What I do remember is how Mr. Dixon transformed before my eyes, when he recalled precious moments from his boyhood. It doesn’t mean I wasn't a 'good student' or that I wasn't paying attention, it just means I pay more attention to when people communicate what is valuable and meaningful to them.
And those values, as also communicated by Marilyn’s father, can sally forth.
Being the executor of a will - the person responsible for carrying out the requests of the decedent - can be very challenging, especially if bearer of that task is intimately involved. Its more than enough to cope with your own emotions and begin the rites of grief when someone transitions, let alone permit others the same grace; its altogether another thing to dive into rapid decision-making and organization of a life celebration, then shift focus and muster the strength and stamina required to be an executor. This is the time when friendships and hugs matter most.
I'd received Leah in my office a day or two before she returned for a second session. With a recently deceased relative, there was a lot going on in her family. Leah also had the massive role of executor in addition to her responsibility as a caretaker, provider and superwoman.
The thing of is, Leah she wasn't particularly chummy and affectionate with the decedent. In life, they spent most of their relationship with a respectful tolerance of each other, rather than a strong bond motivated by what did bring them together: a common loved-one.
Leah's first session was healing and insightful. The decedent showed up immediately with a brand of moxie that I imagine could put some people off. I, for one, appreciated her candor; It made for clear communication. In that space the two of them could work some very important things out. Her reason for returning soon thereafter was also highly cooperative and practical.
You see, the decedent was an elderly woman, a notorious pack rat that had lived in the same 5,500+ sq. ft (510.+ sq. m) house for decades. The combination of those attributes has but one result: an overwhelming amount of stuff.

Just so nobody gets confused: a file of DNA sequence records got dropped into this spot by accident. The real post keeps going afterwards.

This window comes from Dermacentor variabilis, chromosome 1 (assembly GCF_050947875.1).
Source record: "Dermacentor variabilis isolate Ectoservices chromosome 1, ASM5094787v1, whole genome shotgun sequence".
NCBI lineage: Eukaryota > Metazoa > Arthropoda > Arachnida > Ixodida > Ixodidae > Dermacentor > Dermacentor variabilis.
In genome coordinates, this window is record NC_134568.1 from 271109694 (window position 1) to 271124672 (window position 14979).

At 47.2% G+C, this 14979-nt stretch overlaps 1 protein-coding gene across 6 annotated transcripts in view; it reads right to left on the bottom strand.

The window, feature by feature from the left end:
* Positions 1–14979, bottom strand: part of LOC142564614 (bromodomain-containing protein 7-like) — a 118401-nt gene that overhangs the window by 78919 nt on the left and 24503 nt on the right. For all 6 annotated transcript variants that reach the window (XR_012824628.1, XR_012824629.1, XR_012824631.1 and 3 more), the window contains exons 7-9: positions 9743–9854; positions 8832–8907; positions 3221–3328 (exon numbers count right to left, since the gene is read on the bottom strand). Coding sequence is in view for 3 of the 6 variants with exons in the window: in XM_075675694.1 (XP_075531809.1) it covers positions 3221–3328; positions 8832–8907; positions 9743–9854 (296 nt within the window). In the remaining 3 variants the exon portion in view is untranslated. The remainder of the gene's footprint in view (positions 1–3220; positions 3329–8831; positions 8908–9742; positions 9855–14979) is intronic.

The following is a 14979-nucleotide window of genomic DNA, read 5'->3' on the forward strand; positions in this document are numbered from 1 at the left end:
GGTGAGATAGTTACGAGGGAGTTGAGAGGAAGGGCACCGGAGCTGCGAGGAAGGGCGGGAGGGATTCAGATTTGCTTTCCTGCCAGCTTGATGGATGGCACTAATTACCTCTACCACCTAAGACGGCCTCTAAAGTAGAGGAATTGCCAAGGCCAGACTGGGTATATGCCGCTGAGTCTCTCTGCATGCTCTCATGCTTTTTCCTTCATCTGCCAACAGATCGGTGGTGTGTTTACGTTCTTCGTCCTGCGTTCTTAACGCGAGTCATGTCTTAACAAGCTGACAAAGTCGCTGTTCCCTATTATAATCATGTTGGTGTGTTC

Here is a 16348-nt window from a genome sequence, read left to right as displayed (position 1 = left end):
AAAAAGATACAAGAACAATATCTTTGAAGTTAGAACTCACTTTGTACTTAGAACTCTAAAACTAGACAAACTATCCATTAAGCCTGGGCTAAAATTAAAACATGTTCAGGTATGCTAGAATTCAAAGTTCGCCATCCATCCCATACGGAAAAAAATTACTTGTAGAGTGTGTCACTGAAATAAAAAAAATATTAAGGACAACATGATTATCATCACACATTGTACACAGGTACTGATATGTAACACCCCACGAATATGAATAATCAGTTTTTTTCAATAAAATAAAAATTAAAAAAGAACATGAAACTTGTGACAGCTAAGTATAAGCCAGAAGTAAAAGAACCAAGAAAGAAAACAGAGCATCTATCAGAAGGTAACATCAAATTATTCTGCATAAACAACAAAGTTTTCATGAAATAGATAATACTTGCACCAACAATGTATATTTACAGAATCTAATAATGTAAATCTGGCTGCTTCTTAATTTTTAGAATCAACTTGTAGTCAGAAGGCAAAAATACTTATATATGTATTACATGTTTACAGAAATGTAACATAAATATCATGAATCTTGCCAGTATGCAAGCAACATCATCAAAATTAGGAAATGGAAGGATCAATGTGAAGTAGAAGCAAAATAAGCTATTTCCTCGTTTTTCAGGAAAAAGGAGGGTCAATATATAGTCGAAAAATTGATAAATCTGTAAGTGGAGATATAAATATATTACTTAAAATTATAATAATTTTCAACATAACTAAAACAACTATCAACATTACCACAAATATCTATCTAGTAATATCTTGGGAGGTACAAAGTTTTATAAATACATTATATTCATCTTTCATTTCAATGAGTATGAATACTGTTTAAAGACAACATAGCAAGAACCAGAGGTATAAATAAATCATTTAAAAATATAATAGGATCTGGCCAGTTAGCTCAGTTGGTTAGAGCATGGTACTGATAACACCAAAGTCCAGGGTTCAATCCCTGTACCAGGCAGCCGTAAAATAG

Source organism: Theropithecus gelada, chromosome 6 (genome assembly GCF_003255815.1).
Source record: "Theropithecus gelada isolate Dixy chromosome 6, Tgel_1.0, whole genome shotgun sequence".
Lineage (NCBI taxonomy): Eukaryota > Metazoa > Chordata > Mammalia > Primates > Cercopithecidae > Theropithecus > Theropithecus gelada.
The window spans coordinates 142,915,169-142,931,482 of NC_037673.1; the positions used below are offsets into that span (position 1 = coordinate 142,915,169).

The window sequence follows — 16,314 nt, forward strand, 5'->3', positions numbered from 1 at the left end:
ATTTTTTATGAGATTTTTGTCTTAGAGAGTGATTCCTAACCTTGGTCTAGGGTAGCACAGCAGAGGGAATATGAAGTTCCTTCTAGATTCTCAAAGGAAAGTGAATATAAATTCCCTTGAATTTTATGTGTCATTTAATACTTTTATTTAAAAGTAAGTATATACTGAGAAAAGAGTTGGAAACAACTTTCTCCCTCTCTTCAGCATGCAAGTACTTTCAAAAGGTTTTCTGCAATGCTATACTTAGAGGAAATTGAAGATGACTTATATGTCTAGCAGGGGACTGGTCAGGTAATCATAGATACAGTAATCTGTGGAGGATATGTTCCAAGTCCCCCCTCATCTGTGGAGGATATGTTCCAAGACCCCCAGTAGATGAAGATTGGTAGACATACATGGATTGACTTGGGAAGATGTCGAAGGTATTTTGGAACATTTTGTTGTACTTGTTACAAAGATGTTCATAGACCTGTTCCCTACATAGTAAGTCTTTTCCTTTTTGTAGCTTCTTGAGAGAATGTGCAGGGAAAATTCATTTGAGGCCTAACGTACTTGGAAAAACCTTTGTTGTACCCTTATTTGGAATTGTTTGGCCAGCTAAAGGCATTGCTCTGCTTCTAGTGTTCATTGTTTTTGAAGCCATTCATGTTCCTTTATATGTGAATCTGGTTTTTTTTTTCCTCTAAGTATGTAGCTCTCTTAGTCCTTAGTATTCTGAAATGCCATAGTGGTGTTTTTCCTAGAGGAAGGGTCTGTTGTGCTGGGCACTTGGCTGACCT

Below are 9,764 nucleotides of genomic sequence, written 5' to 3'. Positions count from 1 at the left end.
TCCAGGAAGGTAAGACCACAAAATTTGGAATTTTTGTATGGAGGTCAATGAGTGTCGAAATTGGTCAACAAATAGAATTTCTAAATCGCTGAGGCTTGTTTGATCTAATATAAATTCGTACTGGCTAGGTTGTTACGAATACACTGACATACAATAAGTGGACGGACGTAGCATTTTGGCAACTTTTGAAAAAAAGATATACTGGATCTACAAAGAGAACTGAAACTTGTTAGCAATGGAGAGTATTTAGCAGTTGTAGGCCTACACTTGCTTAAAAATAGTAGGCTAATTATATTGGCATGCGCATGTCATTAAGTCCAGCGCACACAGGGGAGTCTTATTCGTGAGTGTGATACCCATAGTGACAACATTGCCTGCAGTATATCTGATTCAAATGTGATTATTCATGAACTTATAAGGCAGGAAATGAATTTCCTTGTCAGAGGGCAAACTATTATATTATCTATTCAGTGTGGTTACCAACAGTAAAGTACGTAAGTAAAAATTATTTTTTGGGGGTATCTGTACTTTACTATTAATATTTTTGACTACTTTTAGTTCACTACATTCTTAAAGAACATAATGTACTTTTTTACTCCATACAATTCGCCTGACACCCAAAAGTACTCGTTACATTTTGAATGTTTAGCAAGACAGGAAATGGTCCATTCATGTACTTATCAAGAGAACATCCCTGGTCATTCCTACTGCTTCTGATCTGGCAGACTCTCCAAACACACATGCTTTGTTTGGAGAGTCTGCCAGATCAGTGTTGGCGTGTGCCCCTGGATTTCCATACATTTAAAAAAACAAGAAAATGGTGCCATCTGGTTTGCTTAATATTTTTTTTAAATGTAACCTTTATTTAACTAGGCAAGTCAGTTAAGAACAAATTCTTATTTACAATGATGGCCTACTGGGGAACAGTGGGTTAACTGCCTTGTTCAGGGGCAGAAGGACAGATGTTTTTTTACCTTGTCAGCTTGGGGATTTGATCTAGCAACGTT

Whose job is it to clean, sort through, dispatch items and find critical documents in that veritable labyrinth? The lone stoic overworked and emotionally taxed will executor.
It was nice to see Leah so soon. She look more human, less pale and energetically lighter, She was alleviated during the fist session from many of life's situational stressors, though a burning question remained...
Understanding the house of the decedent was filled with stacks of papers, magazines, stuff - like a George Carlin routine - stuff! it was easy to feel along with the near Sisyphean task - Leah wanted to know where the legal documents were. Before the question left Leah's lips, the decedent was answering.
"It's in a Tupperware container," I said.
The decedent was showing me her kitchen and her Tupperware container and where the Tupperware container was placed in the kitchen. I said as much to Leah. "She's showing me the kitchen and an old Tupperware container....It's in a Tupperware container in the kitchen."
To state the obvious: the important legal documents needed to move forward with the descendant's last wishes were not in a safe-deposit box, a home safe, a lock-box, with a lawyer, in a file cabinet, in any filing system, not in a desk drawer, not tucked away in a Torah.... They were in the kitchen in an old (circa late 70's early 80's line) Tupperware container.
Leah later confirmed to me that she found the hugely critical documents in Tupperware in the kitchen exactly where I was told to tell her she'd find them.
During her sessions, Leah also made peace with the decedent. She gleaned insight from some of the personality conflicts between the two and cultivated understanding and appreciation for why she was asked/chosen to be the executor. It was healing, an incredible step in personal growth and helped bring closure to a significant era.
To her own understanding and admission, Leah could have easily spent months of precious time, energy and resources, time away from family, career/income-earning, and pursuit of her own goals, while looking for a needle in a haystack while trying to determine what to do when things weren't so clearly laid out.
Within only two valuable sessions, and consequently two great meetings with the decedent, Leah was alleviated with a tremendous sense of mutual compassion and appreciation, and she was renewed with support to move forward with great ease, clarity and confidence.